Empowering Women for Leadership in Global Health (EMERGE): Pilot Evaluation Findings

Main Article Content

Kathryn M. Yount, PhD Alicia Macler Eun-Ok Im Joanne A. McGriff Michael Sacks

Abstract

Background: Women are under-represented in global health leadership worldwide. Socio-ecological barriers may diminish women’s institutional belonging, career aspirations, and leadership pathways.


Aims: In this pilot study, we describe and evaluate EMERGE, Empowering Women for Leadership in Global Health, a theory-based, multicomponent leadership development program for diverse women graduate students.


Methods: Emory graduate students who self-identified as women and engaged in global health were eligible to participate in EMERGE. Socio-ecologically grounded program components included: a three-day leadership development workshop; nine-month mentored team-challenge projects; monthly seminars by women leaders; social-media outreach; and project presentations with peers, mentors, and university leadership. We conducted a mixed-methods, single-group pretest-posttest evaluation that included a) four quantitative self-assessments on leadership capabilities over the program period and b) three focus groups with mentored teams that explored fellows’ experiences applying leadership skills, managing team projects, and working with mentors.


Results: All 12 selected fellows self-identified as women from at least one other underrepresented group. Half originated from low- or middle-income countries. At baseline, completing the team project was a common short-term (12-month) aspiration. Managing and leading teams emphasizing equity, mentoring, and participatory problem solving were common longer-term (1-5-year) aspirations. At baseline, fellows were least confident about negotiating their interests and most confident about making ethical decisions. Overall, fellows expressed high satisfaction with instructors (mean 8.8 of 10) and content (mean 8.3 of 10) of the leadership development workshop as well as increased confidence and proficiency in most leadership, team-management, and mentor-related skills at month one. Reported confidence and proficiency in most skills declined by program midline and then increased and peaked at endline.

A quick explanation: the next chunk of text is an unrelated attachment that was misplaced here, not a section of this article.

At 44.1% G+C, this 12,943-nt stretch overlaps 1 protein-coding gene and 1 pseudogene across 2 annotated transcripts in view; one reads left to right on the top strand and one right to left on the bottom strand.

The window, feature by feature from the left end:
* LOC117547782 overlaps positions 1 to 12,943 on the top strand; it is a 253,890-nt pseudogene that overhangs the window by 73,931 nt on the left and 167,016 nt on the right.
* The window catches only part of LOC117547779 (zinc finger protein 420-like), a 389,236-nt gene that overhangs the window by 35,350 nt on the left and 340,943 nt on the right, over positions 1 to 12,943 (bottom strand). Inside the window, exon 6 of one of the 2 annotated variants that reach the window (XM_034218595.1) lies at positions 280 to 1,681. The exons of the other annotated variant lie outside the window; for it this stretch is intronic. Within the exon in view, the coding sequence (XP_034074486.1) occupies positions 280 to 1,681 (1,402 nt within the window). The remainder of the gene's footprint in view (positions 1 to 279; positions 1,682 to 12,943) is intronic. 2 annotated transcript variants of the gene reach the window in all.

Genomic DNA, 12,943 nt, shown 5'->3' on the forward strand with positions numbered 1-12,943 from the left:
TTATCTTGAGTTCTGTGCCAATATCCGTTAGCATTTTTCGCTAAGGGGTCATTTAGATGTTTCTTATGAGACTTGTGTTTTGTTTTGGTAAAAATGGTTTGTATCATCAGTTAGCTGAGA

Conclusion: The EMERGE program supported sustained improvements in fellows’ leadership capabilities. The program’s multi-month and multi-component approach grounded in socio-ecological theory were key elements. EMERGE holds promise to train the next generation of women leaders in global health.  Future work is needed to identify opportunities to support leadership pathways for women in global health in diverse work settings.

Keywords: Empowering Women for Leadership in Global Health, EMERGE

Article Details

How to Cite
YOUNT, Kathryn M. et al. Empowering Women for Leadership in Global Health (EMERGE): Pilot Evaluation Findings. Medical Research Archives, [S.l.], v. 12, n. 1, jan. 2024. ISSN 2375-1924. Available at: <https://esmed.org/MRA/mra/article/view/4931>. Date accessed: 03 mar. 2024. doi: https://doi.org/10.18103/mra.v12i1.4931.
Section
Research Articles

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